Select naturally-occurring beneficial strains of mycorrhizal fungi are now being ‘farmed’ or bred in facilities that make modern mycorrhizal goods. For the most part, fungi and mushrooms reproduce by releasing spores into an environment. A dormant form of the spores is subsequently harvested, processed into mycorrhizal inoculant products, and ultimately sold. When you deposit the spores in your soil, they will germinate and become a part of your plant’s root system as well!

Remember: feed the soil, not the plant!

Soil mycorrhizae are a vital aspect of an organic garden’s ecosystem because they produce and maintain rich, healthy soil rather than simply nourishing plants. I hope you enjoyed this introduction to mycorrhizae and took away something useful from it. No, I’m looking forward to getting started with mycorrhizae in my garden as well. The comments section below is open for inquiries, and if you find this post useful, please share it with your friends. Finally, we’d like to extend our gratitude to Plant Success Organics for their support of this post. And a big thank you to everyone who tuned in!

Peat moss spreading techniques are covered in this article. Peat moss is an excellent soil addition if you’ve been gardening for a long time. Only around 380 of the 12,000 kinds of moss are capable of producing peat.

How to Use and Spread Peat Moss for Your Plants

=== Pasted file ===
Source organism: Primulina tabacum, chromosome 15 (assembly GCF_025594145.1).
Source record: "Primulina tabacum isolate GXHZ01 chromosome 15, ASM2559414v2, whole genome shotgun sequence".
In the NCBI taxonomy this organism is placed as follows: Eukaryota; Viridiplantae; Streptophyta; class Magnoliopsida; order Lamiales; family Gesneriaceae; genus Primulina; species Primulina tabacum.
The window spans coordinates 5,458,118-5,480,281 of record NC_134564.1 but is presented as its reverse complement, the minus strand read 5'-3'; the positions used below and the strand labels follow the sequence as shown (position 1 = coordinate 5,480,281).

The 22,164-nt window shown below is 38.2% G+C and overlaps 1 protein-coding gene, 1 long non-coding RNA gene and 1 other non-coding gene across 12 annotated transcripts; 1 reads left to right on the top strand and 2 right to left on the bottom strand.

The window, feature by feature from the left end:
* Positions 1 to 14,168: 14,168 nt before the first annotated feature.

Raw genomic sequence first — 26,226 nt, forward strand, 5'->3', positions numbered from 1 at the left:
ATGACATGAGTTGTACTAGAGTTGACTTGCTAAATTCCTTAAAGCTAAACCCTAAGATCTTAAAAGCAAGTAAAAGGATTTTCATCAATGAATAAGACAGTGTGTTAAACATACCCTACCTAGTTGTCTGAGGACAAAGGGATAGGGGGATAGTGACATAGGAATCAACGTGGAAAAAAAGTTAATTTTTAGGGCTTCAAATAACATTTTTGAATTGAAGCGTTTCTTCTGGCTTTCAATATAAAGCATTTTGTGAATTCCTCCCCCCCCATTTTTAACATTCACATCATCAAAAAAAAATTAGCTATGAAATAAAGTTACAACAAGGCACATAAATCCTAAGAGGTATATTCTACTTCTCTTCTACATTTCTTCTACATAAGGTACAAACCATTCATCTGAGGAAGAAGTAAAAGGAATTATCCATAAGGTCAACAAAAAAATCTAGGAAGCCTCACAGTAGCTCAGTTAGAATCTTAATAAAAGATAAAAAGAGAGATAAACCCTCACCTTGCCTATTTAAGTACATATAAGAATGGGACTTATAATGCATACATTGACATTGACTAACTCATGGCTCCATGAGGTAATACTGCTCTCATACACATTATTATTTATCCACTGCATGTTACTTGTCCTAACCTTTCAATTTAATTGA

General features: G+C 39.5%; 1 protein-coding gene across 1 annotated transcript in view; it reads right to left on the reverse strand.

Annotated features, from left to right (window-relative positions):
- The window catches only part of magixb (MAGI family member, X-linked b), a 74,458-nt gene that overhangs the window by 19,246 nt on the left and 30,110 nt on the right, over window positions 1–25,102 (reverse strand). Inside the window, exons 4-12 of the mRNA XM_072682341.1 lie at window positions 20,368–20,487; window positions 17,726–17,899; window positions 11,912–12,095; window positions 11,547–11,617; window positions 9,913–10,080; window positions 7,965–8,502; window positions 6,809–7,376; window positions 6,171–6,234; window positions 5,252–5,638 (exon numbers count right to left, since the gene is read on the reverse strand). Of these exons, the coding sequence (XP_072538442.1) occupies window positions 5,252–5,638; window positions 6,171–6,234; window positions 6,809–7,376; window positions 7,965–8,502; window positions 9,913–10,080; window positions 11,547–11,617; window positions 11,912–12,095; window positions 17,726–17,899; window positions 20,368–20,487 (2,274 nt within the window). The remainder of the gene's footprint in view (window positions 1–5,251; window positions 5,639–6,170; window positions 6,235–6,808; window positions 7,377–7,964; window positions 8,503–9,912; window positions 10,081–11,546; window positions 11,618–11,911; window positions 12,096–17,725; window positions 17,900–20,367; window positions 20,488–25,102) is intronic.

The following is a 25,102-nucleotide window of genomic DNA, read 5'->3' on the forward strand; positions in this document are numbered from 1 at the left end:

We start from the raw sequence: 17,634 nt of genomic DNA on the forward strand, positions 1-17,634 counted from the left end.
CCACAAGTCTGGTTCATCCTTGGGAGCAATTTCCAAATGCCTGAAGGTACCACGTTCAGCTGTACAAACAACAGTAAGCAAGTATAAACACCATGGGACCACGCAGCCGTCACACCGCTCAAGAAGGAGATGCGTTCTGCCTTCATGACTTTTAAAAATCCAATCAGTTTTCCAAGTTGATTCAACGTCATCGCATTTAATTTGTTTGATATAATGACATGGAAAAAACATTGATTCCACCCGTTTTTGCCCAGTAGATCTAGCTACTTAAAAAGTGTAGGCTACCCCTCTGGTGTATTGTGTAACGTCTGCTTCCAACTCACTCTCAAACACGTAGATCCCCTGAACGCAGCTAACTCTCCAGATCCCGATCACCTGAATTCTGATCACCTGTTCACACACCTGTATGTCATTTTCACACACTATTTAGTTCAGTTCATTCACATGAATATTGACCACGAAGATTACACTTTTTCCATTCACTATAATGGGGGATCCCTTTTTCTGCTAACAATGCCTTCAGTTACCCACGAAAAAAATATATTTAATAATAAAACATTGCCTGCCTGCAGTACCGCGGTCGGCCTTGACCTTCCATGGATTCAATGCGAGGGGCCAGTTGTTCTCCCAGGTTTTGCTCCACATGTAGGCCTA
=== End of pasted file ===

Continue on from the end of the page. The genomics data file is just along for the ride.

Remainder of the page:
You can follow these steps to learn how to use peat moss in your gardening:

Step #1: Find out your soil’s pH level

Consider the type of plant you’re cultivating, as well as your soil’s pH level, before putting peat moss. Blueberries, holly, and gardenias are all acid-loving plants, thus peat moss is the greatest option for their care. Natural alkaline and neutral soils can also benefit from their application.

Step #2:  Wet your peat moss thoroughly before using it

In a large container, place as much peat moss as you need. A few minutes after adding the water, stir in the peat moss and let it soak for a few minutes until it is totally saturated. Squeezing the moss should only release a few dribbles of water, not a torrent.

Avoid skipping this step, as dried peat moss will not hold water.

Step #3: Apply peat moss on top of the soil

Overlay your garden or soil with two to three inches of peat moss. Peat moss can be mixed with compost or potting soil in containers or raised beds. Perlite and peat moss can be combined if you’re beginning seeds in it.

Additionally, you can use a mixture of 1/3 perlite, 1/3 peat moss, and 1/3 soilless mix.

It’s important to remember that peat moss doesn’t contain enough nutrients on its own, so be sure to fertilize your plants.

The Benefits of Peat Moss

Peat moss has a number of advantages, including the following:

Benefit #1: Peat moss prevents soil compaction

Peat moss, unlike other organic materials, is not dense. Compacted soil is useless to plants because it decreases water absorption. There’s a good chance that your plants may struggle to survive. Because peat moss holds water, your plants will be well-hydrated and the soil will be less likely to contract.

Benefit #2: Peat moss is a sterile medium